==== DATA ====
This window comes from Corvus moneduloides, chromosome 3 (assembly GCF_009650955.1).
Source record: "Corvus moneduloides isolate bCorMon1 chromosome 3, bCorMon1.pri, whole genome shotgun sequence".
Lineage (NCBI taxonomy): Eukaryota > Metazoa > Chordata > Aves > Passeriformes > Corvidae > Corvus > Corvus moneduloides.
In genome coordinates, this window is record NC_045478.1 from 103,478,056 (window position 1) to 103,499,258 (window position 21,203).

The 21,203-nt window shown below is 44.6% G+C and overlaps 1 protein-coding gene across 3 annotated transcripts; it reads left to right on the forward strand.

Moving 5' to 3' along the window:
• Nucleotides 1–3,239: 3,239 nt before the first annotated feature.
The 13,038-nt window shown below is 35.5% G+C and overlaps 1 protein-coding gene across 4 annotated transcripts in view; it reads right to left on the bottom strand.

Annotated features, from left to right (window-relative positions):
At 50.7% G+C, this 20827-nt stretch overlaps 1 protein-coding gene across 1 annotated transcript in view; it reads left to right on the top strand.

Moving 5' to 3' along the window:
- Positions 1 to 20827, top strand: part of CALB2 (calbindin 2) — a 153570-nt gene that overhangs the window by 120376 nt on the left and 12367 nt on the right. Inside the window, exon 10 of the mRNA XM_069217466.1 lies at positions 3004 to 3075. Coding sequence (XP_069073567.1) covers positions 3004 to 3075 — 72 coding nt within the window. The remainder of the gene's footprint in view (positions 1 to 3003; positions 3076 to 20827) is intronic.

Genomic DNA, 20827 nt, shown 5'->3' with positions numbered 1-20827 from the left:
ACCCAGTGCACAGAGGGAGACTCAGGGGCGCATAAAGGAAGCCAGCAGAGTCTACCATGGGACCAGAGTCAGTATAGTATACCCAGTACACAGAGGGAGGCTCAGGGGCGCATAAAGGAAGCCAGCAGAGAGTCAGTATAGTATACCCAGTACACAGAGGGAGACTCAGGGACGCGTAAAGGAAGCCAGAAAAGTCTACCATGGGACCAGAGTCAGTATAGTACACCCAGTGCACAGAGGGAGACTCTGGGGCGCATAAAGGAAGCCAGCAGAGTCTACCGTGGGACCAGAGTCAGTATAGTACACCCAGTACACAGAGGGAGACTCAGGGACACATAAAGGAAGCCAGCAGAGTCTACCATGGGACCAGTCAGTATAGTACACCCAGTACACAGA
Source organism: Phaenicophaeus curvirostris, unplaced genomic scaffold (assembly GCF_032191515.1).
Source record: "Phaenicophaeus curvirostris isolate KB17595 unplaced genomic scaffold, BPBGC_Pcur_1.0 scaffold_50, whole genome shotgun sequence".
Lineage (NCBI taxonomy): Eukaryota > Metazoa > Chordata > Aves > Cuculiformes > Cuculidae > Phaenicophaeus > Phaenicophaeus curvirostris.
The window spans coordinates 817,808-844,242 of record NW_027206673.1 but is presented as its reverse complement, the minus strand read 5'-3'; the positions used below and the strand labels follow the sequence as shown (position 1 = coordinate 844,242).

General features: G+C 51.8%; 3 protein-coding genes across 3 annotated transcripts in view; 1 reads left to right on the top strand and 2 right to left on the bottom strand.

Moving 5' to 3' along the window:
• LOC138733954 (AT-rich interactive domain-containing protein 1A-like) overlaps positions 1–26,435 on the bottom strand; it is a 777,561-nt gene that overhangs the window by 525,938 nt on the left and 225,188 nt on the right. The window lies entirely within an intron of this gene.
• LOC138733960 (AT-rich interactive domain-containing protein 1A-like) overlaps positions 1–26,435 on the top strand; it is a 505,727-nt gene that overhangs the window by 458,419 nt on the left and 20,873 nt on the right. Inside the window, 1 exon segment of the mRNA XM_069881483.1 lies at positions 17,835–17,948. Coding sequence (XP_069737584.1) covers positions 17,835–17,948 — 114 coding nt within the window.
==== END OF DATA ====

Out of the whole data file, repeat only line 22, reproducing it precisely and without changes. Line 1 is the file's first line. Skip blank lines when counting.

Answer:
• LOC138733960 (AT-rich interactive domain-containing protein 1A-like) overlaps positions 1–26,435 on the top strand; it is a 505,727-nt gene that overhangs the window by 458,419 nt on the left and 20,873 nt on the right. Inside the window, 1 exon segment of the mRNA XM_069881483.1 lies at positions 17,835–17,948. Coding sequence (XP_069737584.1) covers positions 17,835–17,948 — 114 coding nt within the window.